With several revisions of the lineup available – each with much praise online – I landed on the last model produced: the Fujifilm GA645Zi.

in all its glory

Released in 1998, all those letters and numbers in the name "GA645Zi" equate to mean the following: the camera shoots negatives that are 6x4.5cm in size on both 120 and 220 film, has a zoom lens from 55mm to 90mm (sort of...), and sets exposure automatically. All in all, it's a modern film camera that's so simple anyone can use it. The most complex part of operation is loading film, but the camera even winds the spools automatically – a luxury common in small formats, but unheard of for medium format cameras.

the camera's photographer's side


This camera has some curious design decisions. If you're like me, these peculiarities will draw you in, since they're all the "fun and exciting" type of oddball features, not the "obnoxious and frustrating" type. The first is immediately obvious upon putting the camera to your eye: the viewfinder is in portrait orientation. As in, tall, up-and-down, hamburger orientation. I mean, if you think about it, this makes sense, since the film has to roll through the shutter area horizontally, and 6x4.5cm negatives fit on roll film long-side-across. The caveat here is that you'll end up either holding the camera sideways the majority of the time, taking a lot more portrait-orientation shots, or both. Like I said, this isn't a bad thing, per se, it's a ~*~curiosity~*~.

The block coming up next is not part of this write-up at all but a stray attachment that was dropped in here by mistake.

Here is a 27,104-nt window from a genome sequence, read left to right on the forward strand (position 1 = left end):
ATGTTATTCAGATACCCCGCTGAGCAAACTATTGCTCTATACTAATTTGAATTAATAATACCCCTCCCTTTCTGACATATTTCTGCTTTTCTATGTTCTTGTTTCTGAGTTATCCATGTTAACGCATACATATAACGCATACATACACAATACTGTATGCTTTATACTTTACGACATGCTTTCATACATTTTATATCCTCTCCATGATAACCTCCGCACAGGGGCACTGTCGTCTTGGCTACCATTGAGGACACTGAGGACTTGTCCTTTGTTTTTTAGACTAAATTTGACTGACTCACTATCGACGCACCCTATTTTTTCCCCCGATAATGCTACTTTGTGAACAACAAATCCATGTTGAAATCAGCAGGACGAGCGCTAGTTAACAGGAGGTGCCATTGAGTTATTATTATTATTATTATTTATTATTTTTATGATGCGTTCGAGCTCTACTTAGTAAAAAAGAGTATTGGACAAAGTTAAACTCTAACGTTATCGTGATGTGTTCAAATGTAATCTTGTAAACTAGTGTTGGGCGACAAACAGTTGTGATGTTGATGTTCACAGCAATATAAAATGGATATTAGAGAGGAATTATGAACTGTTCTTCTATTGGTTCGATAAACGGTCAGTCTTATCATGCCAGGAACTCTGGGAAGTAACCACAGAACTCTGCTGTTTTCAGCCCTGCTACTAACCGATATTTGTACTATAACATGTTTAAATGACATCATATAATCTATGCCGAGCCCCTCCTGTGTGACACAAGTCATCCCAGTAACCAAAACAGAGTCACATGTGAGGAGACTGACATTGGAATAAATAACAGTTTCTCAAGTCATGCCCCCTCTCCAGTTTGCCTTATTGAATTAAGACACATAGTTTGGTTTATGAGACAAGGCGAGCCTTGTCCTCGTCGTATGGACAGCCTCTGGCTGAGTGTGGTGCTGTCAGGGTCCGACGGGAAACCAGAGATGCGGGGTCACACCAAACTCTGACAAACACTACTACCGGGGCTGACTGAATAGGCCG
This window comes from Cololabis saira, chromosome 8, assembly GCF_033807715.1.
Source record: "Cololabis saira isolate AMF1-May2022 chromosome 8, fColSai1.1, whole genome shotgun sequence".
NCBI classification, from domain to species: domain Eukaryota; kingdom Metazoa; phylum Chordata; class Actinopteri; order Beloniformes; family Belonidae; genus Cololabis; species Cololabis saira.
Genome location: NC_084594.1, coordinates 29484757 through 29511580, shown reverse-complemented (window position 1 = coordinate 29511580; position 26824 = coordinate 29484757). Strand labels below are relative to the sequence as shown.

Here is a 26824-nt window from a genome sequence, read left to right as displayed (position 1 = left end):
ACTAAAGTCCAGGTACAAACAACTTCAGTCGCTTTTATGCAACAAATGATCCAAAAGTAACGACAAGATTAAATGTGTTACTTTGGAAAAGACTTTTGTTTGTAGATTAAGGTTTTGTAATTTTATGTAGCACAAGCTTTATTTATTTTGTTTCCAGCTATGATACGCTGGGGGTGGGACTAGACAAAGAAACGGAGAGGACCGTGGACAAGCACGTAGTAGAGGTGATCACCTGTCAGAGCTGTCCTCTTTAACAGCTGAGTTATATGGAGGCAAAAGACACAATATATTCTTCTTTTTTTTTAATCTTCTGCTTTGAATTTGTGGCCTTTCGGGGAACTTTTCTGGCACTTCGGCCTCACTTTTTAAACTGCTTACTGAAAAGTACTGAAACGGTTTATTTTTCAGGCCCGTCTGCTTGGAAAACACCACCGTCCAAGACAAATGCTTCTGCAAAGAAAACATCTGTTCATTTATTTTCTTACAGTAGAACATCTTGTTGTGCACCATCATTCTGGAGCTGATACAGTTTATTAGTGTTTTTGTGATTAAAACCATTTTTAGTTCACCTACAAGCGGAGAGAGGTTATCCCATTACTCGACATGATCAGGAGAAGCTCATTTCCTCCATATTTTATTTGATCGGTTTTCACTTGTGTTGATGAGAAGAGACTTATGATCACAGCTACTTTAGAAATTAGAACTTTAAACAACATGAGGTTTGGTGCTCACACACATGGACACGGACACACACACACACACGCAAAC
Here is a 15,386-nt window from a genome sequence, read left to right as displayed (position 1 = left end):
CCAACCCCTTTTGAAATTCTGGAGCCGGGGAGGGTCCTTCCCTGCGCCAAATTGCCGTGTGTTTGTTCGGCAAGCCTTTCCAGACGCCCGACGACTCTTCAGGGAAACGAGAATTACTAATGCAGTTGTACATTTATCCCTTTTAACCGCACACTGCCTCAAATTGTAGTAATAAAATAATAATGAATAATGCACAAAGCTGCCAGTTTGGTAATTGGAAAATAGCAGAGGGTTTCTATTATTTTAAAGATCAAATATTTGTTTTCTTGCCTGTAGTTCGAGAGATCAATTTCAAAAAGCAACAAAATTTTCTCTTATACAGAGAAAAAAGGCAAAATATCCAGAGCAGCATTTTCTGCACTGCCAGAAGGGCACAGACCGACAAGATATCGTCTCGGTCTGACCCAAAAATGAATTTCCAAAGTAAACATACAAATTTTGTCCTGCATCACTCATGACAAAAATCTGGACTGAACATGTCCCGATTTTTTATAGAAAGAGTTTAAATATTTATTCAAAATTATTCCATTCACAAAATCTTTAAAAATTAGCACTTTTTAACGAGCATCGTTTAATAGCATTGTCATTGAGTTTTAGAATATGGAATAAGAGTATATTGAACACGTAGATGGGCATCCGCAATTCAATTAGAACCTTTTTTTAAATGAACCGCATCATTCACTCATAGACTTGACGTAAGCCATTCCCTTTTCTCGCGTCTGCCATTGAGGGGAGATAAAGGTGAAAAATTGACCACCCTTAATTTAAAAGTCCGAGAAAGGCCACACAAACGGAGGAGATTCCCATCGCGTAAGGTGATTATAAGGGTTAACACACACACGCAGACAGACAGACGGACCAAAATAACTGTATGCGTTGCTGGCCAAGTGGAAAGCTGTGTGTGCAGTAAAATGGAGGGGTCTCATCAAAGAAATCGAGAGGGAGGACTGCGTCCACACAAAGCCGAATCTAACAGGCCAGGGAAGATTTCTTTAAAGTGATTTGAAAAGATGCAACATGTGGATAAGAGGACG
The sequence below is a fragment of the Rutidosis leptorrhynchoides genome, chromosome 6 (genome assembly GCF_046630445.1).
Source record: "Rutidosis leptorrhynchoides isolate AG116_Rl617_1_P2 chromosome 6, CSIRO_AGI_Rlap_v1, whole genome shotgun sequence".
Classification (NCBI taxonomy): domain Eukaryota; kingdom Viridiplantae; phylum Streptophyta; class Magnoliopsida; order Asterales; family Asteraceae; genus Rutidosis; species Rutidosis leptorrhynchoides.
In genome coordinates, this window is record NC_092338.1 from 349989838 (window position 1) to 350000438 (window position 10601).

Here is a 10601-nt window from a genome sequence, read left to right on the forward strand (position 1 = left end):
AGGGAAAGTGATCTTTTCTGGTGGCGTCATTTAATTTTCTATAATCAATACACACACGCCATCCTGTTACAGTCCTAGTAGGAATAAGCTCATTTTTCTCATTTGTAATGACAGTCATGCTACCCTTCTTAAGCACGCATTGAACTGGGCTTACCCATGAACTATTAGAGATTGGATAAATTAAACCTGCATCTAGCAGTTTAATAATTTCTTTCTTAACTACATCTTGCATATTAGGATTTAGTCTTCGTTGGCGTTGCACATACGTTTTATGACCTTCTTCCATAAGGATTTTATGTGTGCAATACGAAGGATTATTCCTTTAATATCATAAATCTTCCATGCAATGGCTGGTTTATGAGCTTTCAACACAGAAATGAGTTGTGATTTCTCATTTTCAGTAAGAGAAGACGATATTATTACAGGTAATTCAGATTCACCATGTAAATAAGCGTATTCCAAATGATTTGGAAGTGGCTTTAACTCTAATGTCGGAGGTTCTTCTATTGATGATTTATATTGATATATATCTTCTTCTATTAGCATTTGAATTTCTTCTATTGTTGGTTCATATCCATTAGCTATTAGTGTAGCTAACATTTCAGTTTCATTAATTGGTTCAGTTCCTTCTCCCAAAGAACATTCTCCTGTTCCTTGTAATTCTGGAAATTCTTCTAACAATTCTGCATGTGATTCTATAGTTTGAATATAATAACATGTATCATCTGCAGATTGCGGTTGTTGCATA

Second is the "zoom" lens. See, the lens is at its widest at 55mm and its longest at 90mm, but in between it only zooms to exactly two other focal lengths: 65mm and 75mm. To repeat, it never zooms to anything other than one of those four focal lengths. So when using the camera it really doesn't matter that you're limited to those exact four focal lengths, but what does matter is that 55mm to 90mm isn't a very large zoom range. It's what they call in the industry, a *audience gasps* 1.6x zoom! *cheering* You can zoom from sort-of wide to ever-so-slightly long. It's ... well, I'd say it's better than nothing, but I do love me some prime lenses. At least the lens is sharp as a razor.

sexy Fujifilm dials and buttons and levers


And like every camera, there are things here which detract from its utility. First, the lens is dog slow. That expression doesn't make much sense, some dogs are fast. The lens is sloth slow. At 55mm it's an f/4.5 lens, and by 90mm it's f/6.9. And to further frustrate the speed issue, the maximum shutter speed is only 1/700. The consequence of all this is that photos from this camera tend to always have everything in focus, down unto the point where it's too dark to shoot. You won't find any of that fun medium format subject isolation through blur here – no, you'll be forced to compose with your whole scene in focus.

where film goes

The next biggest issue is that rear LCD screens on these are dying. The rear LCD gives you critical information about loading film and setting the ISO, and without it the camera is crippled. If you're buying one of these cameras, you should make absolutely certain that the LCD is working before handing over your cash.